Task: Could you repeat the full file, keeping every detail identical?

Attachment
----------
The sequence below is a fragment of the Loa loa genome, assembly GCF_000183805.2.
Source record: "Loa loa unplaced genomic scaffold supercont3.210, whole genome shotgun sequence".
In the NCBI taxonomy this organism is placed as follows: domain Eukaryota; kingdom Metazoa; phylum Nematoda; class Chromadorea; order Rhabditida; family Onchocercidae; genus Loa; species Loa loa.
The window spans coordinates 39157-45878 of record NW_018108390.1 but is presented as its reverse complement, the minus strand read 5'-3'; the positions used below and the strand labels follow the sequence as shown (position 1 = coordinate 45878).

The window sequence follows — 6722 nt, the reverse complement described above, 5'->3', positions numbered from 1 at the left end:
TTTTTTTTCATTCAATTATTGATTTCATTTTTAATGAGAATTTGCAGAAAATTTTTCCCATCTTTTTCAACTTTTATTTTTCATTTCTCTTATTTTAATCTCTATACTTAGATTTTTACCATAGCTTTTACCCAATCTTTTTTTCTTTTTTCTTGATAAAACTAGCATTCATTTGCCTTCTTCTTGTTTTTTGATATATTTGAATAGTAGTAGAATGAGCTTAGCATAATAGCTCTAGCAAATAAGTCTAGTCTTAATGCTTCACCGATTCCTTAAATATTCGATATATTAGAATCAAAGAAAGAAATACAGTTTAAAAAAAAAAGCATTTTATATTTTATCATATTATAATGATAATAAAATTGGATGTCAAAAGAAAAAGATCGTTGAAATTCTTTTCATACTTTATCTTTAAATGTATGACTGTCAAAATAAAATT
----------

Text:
The sequence below is a fragment of the Loa loa genome, assembly GCF_000183805.2.
Source record: "Loa loa unplaced genomic scaffold supercont3.210, whole genome shotgun sequence".
In the NCBI taxonomy this organism is placed as follows: domain Eukaryota; kingdom Metazoa; phylum Nematoda; class Chromadorea; order Rhabditida; family Onchocercidae; genus Loa; species Loa loa.
The window spans coordinates 39157-45878 of record NW_018108390.1 but is presented as its reverse complement, the minus strand read 5'-3'; the positions used below and the strand labels follow the sequence as shown (position 1 = coordinate 45878).

The window sequence follows — 6722 nt, the reverse complement described above, 5'->3', positions numbered from 1 at the left end:
TTTTTTTTCATTCAATTATTGATTTCATTTTTAATGAGAATTTGCAGAAAATTTTTCCCATCTTTTTCAACTTTTATTTTTCATTTCTCTTATTTTAATCTCTATACTTAGATTTTTACCATAGCTTTTACCCAATCTTTTTTTCTTTTTTCTTGATAAAACTAGCATTCATTTGCCTTCTTCTTGTTTTTTGATATATTTGAATAGTAGTAGAATGAGCTTAGCATAATAGCTCTAGCAAATAAGTCTAGTCTTAATGCTTCACCGATTCCTTAAATATTCGATATATTAGAATCAAAGAAAGAAATACAGTTTAAAAAAAAAAGCATTTTATATTTTATCATATTATAATGATAATAAAATTGGATGTCAAAAGAAAAAGATCGTTGAAATTCTTTTCATACTTTATCTTTAAATGTATGACTGTCAAAATAAAATT